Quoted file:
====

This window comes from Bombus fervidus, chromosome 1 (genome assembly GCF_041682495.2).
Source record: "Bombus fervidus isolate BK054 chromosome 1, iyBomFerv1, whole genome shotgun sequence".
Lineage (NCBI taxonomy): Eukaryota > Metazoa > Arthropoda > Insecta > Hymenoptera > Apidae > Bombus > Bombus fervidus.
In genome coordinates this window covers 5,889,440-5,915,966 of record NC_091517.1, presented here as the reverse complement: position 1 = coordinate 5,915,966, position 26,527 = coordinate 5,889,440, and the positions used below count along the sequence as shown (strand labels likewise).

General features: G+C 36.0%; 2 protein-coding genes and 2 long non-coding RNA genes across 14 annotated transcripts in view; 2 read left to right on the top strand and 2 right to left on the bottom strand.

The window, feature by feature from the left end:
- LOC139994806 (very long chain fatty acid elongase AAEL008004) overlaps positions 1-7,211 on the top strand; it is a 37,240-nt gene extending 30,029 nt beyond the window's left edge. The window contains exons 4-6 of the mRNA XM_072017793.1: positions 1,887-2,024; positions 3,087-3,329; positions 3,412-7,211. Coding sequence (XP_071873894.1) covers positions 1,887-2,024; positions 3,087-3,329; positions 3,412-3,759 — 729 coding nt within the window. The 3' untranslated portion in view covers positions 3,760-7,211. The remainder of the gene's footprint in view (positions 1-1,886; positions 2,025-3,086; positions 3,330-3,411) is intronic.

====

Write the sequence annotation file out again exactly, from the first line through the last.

This window comes from Bombus fervidus, chromosome 1 (genome assembly GCF_041682495.2).
Source record: "Bombus fervidus isolate BK054 chromosome 1, iyBomFerv1, whole genome shotgun sequence".
Lineage (NCBI taxonomy): Eukaryota > Metazoa > Arthropoda > Insecta > Hymenoptera > Apidae > Bombus > Bombus fervidus.
In genome coordinates this window covers 5,889,440-5,915,966 of record NC_091517.1, presented here as the reverse complement: position 1 = coordinate 5,915,966, position 26,527 = coordinate 5,889,440, and the positions used below count along the sequence as shown (strand labels likewise).

General features: G+C 36.0%; 2 protein-coding genes and 2 long non-coding RNA genes across 14 annotated transcripts in view; 2 read left to right on the top strand and 2 right to left on the bottom strand.

The window, feature by feature from the left end:
- LOC139994806 (very long chain fatty acid elongase AAEL008004) overlaps positions 1-7,211 on the top strand; it is a 37,240-nt gene extending 30,029 nt beyond the window's left edge. The window contains exons 4-6 of the mRNA XM_072017793.1: positions 1,887-2,024; positions 3,087-3,329; positions 3,412-7,211. Coding sequence (XP_071873894.1) covers positions 1,887-2,024; positions 3,087-3,329; positions 3,412-3,759 — 729 coding nt within the window. The 3' untranslated portion in view covers positions 3,760-7,211. The remainder of the gene's footprint in view (positions 1-1,886; positions 2,025-3,086; positions 3,330-3,411) is intronic.